New Mac malware abuses recently disclosed Gatekeeper zero-day

Researchers find new OSX/Linker malware abusing still-unpatched macOS Gatekeeper bypass.

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Mac malware developers have jumped on a recently disclosed macOS Gatekeeper vulnerability and are actively developing malware that abuses it.

The new malware has been named OSX/Linker and has been tied to the same group that operates the OSX/Surfbuyer adware, according to an investigation carried out by Joshua Long, Chief Security Analyst for Mac security software maker Intego.

The unpatched Gatekeeper bypass

The new OSX/Linker malware abuses a security flaw that was disclosed in Gatekeeper, a macOS security system that scans and approves for execution apps downloaded from the Internet.

In late May, security researcher Filippo Cavallarin disclosed a bug in Gatekeeper that would allow a malicious binary downloaded from the Internet to bypass the Gatekeeper scanning process.

The trick involved packing a symlink (symbolic link) inside an archive file and having the symlink link back to an attacker-controlled Network File System (NFS) server.

Cavallarin found that Gatekeeper wouldn't scan these types of files, and would allow users to execute the symlinks. If the symlinks were malicious, attackers could run harmful code on victims' macOS systems.

All macOS versions are affected, including the latest 10.14.5, and Apple has yet to release a patch to this day, a full month after Cavallarin's public disclosure.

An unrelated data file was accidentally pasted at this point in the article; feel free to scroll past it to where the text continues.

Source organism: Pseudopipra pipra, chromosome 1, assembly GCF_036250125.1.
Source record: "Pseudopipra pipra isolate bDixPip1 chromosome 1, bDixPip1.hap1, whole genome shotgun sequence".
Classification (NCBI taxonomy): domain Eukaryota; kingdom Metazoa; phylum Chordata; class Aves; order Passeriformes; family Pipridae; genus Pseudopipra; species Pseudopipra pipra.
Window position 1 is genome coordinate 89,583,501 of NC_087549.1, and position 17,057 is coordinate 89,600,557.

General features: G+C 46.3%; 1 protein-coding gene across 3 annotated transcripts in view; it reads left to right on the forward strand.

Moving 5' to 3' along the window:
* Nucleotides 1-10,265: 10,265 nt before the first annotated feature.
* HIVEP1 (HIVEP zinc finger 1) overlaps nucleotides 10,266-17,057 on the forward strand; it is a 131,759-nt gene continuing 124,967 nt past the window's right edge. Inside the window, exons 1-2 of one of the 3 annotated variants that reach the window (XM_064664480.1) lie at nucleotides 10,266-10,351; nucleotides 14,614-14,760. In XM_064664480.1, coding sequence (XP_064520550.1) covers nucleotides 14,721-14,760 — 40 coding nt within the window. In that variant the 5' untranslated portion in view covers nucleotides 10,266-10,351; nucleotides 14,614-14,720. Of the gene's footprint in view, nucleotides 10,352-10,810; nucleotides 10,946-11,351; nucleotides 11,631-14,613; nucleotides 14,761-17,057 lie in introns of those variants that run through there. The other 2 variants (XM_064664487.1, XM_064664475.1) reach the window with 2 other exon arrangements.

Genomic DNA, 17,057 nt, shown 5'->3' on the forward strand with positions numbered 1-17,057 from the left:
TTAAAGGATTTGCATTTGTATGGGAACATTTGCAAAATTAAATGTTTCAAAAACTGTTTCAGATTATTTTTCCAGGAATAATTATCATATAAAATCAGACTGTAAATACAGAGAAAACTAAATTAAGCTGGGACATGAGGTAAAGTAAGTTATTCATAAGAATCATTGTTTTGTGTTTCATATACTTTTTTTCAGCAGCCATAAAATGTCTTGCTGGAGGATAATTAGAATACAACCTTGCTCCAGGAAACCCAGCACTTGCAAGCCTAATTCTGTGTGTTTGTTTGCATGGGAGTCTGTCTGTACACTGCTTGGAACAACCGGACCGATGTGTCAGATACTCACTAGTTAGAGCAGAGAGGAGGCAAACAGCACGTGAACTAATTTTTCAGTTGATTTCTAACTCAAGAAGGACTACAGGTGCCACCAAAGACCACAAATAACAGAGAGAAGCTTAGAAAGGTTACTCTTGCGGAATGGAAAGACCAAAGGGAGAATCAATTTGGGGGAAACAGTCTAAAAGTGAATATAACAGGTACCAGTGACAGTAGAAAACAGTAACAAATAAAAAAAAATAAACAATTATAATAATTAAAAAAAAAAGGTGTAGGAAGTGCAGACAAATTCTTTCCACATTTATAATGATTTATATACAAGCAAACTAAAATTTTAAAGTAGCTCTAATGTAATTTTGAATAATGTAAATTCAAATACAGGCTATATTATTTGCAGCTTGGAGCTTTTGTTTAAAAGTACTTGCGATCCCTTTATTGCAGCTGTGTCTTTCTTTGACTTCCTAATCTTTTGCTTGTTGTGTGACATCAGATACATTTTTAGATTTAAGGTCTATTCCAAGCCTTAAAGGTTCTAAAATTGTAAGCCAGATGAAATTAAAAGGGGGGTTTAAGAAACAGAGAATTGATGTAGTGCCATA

Gatekeeper bypass zero-day abused in the wild

But if Apple didn't seem to care about this bug, malware authors sure did. Long said he discovered in early June malware samples that were testing various methods through which to abuse the Gatekeeper bypass for malware distribution.

The malware samples looked like tests, but they were signed with certificates previously used by the OSX/Surfbuyer adware gang.

Some changes were made from the proof-of-concept code published by Cavallarin, but the samples would have led to users to having their computers compromised in the end, according to Intego's report.

Furthermore, all "test" OSX/Linker malware samples were disguised as Adobe Flash Player installers, "which is one of the most common ways malware creators trick Mac users into installing malware," according to Long, who suggested that these weren't just tests carried out by security researchers, but actual malware payload testing.

No actual OSX/Linker malware has been observed in the wild yet; however that doesn't mean it's not happening right now.

Long said he notified Apple of the OSX/Surfbuyer adware gang abusing an Apple Developer ID to sign their malicious OSX/Linker samples, and the OS maker is in the process of revoking the abused certificate.

This is also not the first time that Long and Intego discover malware abusing a Gatekeeper bypass to sneak past macOS' defenses. In February 2018, Intego also found that a new version of the OSX/Shlayer malware was also abusing a Gatekeeper bypass to infect macOS users.

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